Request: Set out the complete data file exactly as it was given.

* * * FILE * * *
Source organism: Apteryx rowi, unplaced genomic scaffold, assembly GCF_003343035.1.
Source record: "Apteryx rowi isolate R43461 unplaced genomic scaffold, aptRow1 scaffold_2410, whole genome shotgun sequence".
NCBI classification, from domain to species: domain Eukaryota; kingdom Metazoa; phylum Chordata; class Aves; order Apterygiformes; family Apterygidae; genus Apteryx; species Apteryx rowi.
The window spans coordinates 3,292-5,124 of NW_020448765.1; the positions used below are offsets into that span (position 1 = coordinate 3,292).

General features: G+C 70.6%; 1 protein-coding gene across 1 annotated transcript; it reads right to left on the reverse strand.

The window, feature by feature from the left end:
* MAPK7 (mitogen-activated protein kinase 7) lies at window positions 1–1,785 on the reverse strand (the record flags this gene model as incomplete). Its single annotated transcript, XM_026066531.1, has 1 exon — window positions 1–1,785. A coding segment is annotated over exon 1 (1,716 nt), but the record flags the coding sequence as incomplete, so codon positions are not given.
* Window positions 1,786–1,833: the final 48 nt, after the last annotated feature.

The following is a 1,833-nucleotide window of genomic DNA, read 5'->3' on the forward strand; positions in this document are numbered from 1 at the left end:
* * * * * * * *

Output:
Source organism: Apteryx rowi, unplaced genomic scaffold, assembly GCF_003343035.1.
Source record: "Apteryx rowi isolate R43461 unplaced genomic scaffold, aptRow1 scaffold_2410, whole genome shotgun sequence".
NCBI classification, from domain to species: domain Eukaryota; kingdom Metazoa; phylum Chordata; class Aves; order Apterygiformes; family Apterygidae; genus Apteryx; species Apteryx rowi.
The window spans coordinates 3,292-5,124 of NW_020448765.1; the positions used below are offsets into that span (position 1 = coordinate 3,292).

General features: G+C 70.6%; 1 protein-coding gene across 1 annotated transcript; it reads right to left on the reverse strand.

The window, feature by feature from the left end:
* MAPK7 (mitogen-activated protein kinase 7) lies at window positions 1–1,785 on the reverse strand (the record flags this gene model as incomplete). Its single annotated transcript, XM_026066531.1, has 1 exon — window positions 1–1,785. A coding segment is annotated over exon 1 (1,716 nt), but the record flags the coding sequence as incomplete, so codon positions are not given.
* Window positions 1,786–1,833: the final 48 nt, after the last annotated feature.

The following is a 1,833-nucleotide window of genomic DNA, read 5'->3' on the forward strand; positions in this document are numbered from 1 at the left end: